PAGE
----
What Is Law?


Law is a body of rules established and enforced by social or governmental institutions to regulate behaviour and protect private and public rights. It has been variously described as an art, a science and an instrument of justice. The precise nature of the law is a matter of debate and varies from society to society. A law can be created by a group legislature, resulting in statutes; by the executive, through decrees and regulations; or by judges, through precedent (usually in common law jurisdictions). Individuals may also create legally binding contracts and arbitration agreements that adopt alternative ways of resolving disputes to standard court litigation.

A legal rule is a statement of an invariant relationship between phenomena under specified conditions. For example, Boyle’s law states that the volume of a gas is proportional to its temperature and pressure. Laws are based on facts, principles and judgments, but may also be influenced by values and preferences. The word law is derived from the Latin word lex, meaning a custom or rule. Some laws are based on the natural sciences, such as Newton’s law of universal gravitation: Fg = G(m1+m2)2/d where m1 and m2 are the masses of the objects and d is the distance between them. Other laws are based on human experience and understanding, such as the law of cause and effect.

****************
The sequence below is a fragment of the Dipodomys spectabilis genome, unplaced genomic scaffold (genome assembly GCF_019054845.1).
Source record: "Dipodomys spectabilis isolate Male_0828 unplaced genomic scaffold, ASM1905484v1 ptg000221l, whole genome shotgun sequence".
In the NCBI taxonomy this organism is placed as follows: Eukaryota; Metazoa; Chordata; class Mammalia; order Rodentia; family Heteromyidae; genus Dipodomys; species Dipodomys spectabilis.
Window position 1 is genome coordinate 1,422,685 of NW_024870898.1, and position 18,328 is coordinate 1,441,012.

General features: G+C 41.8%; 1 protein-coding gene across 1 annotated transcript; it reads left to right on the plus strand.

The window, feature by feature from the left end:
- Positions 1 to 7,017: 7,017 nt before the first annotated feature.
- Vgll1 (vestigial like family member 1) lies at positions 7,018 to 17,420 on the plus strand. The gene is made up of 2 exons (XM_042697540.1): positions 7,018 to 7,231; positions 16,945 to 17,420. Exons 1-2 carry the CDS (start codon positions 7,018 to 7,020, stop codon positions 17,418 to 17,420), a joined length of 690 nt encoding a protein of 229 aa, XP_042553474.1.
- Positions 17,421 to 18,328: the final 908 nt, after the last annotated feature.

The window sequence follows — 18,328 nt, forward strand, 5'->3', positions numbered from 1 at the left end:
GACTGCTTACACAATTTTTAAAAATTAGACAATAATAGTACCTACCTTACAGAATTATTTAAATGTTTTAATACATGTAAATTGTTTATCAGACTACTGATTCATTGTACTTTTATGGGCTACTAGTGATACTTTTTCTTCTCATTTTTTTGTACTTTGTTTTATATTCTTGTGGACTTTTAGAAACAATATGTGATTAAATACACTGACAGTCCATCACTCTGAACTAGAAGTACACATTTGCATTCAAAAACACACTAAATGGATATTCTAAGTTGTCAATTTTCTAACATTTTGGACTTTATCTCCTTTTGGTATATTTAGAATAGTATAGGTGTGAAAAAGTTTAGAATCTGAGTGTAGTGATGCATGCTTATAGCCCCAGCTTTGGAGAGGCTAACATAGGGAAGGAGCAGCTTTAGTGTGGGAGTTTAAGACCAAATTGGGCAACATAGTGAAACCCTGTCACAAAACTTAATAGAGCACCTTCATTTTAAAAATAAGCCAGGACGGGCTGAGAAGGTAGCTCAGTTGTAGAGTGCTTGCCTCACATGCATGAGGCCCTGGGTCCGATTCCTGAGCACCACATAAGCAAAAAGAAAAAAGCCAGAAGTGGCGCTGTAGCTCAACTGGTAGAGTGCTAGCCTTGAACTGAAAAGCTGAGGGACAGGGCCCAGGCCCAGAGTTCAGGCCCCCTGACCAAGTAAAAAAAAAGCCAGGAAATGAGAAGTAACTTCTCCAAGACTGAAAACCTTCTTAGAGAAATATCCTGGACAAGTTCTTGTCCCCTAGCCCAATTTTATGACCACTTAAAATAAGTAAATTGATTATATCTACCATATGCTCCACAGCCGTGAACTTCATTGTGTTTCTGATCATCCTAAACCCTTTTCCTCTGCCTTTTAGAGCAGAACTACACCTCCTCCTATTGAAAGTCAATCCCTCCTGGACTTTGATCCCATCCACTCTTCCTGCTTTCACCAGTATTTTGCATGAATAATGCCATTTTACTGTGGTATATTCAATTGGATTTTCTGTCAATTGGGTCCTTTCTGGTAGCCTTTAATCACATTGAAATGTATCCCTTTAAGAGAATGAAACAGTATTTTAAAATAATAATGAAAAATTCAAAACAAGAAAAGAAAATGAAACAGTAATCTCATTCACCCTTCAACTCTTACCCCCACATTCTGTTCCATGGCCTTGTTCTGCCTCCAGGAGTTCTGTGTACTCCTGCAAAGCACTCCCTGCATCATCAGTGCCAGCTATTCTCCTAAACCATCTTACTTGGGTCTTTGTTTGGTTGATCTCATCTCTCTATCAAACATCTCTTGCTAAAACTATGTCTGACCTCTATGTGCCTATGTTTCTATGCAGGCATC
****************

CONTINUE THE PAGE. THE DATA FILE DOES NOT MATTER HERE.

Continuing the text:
Most legal systems are based on either civil law or common law. The distinction between the two is somewhat artificial, as modern law often combines elements of both. Historically, the main functions of law have been to keep the peace and maintain the status quo, preserve individual rights and freedoms, ensure that the needs of minorities are met and provide for orderly social change. Some legal systems do these things better than others.

The principal function of a nation’s government is to make and enforce the law. The political landscape varies from country to country and some governments are less capable of performing this function than others. Authoritarian regimes, for example, are often incapable of maintaining the peace or preserving individual rights and freedoms. In contrast, democracies can be unstable and fail to meet the needs of minorities.

In the United States, laws are made by Congress and signed into effect by the President. If the President vetoes a bill it is returned to Congress with a note explaining his/her reasons. If the veto is overridden in both chambers, the bill becomes a law. After each session of Congress, slip laws are compiled into a book called the U.S. Statutes at Large. Laws can also be incorporated by reference to other sources, such as the constitution, treaties or decisions of international tribunals.